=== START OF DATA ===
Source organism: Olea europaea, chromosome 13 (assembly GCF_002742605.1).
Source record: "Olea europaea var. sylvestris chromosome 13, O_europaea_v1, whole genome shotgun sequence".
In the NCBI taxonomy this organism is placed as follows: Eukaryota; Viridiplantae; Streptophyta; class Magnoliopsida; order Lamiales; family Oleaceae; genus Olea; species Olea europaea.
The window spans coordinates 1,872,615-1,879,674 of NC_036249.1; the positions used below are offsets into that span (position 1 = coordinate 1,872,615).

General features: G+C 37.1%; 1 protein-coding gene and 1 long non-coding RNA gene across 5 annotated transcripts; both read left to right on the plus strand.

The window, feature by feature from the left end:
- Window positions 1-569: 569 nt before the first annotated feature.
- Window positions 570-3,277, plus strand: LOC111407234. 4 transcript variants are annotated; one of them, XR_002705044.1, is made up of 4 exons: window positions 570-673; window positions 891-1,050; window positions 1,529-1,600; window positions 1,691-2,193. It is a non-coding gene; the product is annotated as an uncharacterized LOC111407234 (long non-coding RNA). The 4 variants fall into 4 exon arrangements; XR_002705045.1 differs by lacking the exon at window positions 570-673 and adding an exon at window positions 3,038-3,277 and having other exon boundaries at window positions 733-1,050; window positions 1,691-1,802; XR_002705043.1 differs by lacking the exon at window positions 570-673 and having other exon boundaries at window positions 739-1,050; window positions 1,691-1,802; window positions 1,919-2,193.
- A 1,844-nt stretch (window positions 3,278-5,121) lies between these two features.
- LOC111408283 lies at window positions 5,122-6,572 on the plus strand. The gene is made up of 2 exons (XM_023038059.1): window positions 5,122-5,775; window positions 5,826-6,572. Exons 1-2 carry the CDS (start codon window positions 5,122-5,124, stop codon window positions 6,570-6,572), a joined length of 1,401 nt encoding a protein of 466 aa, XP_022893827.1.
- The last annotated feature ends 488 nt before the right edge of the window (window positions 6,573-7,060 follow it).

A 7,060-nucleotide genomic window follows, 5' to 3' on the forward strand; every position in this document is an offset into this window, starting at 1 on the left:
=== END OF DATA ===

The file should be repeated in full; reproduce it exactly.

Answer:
Source organism: Olea europaea, chromosome 13 (assembly GCF_002742605.1).
Source record: "Olea europaea var. sylvestris chromosome 13, O_europaea_v1, whole genome shotgun sequence".
In the NCBI taxonomy this organism is placed as follows: Eukaryota; Viridiplantae; Streptophyta; class Magnoliopsida; order Lamiales; family Oleaceae; genus Olea; species Olea europaea.
The window spans coordinates 1,872,615-1,879,674 of NC_036249.1; the positions used below are offsets into that span (position 1 = coordinate 1,872,615).

General features: G+C 37.1%; 1 protein-coding gene and 1 long non-coding RNA gene across 5 annotated transcripts; both read left to right on the plus strand.

The window, feature by feature from the left end:
- Window positions 1-569: 569 nt before the first annotated feature.
- Window positions 570-3,277, plus strand: LOC111407234. 4 transcript variants are annotated; one of them, XR_002705044.1, is made up of 4 exons: window positions 570-673; window positions 891-1,050; window positions 1,529-1,600; window positions 1,691-2,193. It is a non-coding gene; the product is annotated as an uncharacterized LOC111407234 (long non-coding RNA). The 4 variants fall into 4 exon arrangements; XR_002705045.1 differs by lacking the exon at window positions 570-673 and adding an exon at window positions 3,038-3,277 and having other exon boundaries at window positions 733-1,050; window positions 1,691-1,802; XR_002705043.1 differs by lacking the exon at window positions 570-673 and having other exon boundaries at window positions 739-1,050; window positions 1,691-1,802; window positions 1,919-2,193.
- A 1,844-nt stretch (window positions 3,278-5,121) lies between these two features.
- LOC111408283 lies at window positions 5,122-6,572 on the plus strand. The gene is made up of 2 exons (XM_023038059.1): window positions 5,122-5,775; window positions 5,826-6,572. Exons 1-2 carry the CDS (start codon window positions 5,122-5,124, stop codon window positions 6,570-6,572), a joined length of 1,401 nt encoding a protein of 466 aa, XP_022893827.1.
- The last annotated feature ends 488 nt before the right edge of the window (window positions 6,573-7,060 follow it).

A 7,060-nucleotide genomic window follows, 5' to 3' on the forward strand; every position in this document is an offset into this window, starting at 1 on the left: